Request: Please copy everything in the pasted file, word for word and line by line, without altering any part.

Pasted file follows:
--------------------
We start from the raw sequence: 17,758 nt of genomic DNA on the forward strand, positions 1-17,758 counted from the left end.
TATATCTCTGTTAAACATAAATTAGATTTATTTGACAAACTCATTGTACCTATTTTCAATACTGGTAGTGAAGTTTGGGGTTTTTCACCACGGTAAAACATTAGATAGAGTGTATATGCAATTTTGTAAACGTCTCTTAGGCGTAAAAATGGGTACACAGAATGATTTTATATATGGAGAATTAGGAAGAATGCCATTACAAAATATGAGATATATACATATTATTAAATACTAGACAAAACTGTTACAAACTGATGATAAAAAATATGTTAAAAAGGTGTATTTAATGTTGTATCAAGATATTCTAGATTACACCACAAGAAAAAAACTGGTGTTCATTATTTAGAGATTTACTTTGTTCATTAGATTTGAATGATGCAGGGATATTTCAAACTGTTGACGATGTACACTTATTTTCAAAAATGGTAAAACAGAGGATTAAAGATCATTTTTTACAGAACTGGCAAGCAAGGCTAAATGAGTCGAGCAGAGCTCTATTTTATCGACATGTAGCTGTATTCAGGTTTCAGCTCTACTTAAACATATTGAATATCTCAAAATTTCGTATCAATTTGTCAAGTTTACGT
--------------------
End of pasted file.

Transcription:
We start from the raw sequence: 17,758 nt of genomic DNA on the forward strand, positions 1-17,758 counted from the left end.
TATATCTCTGTTAAACATAAATTAGATTTATTTGACAAACTCATTGTACCTATTTTCAATACTGGTAGTGAAGTTTGGGGTTTTTCACCACGGTAAAACATTAGATAGAGTGTATATGCAATTTTGTAAACGTCTCTTAGGCGTAAAAATGGGTACACAGAATGATTTTATATATGGAGAATTAGGAAGAATGCCATTACAAAATATGAGATATATACATATTATTAAATACTAGACAAAACTGTTACAAACTGATGATAAAAAATATGTTAAAAAGGTGTATTTAATGTTGTATCAAGATATTCTAGATTACACCACAAGAAAAAAACTGGTGTTCATTATTTAGAGATTTACTTTGTTCATTAGATTTGAATGATGCAGGGATATTTCAAACTGTTGACGATGTACACTTATTTTCAAAAATGGTAAAACAGAGGATTAAAGATCATTTTTTACAGAACTGGCAAGCAAGGCTAAATGAGTCGAGCAGAGCTCTATTTTATCGACATGTAGCTGTATTCAGGTTTCAGCTCTACTTAAACATATTGAATATCTCAAAATTTCGTATCAATTTGTCAAGTTTACGT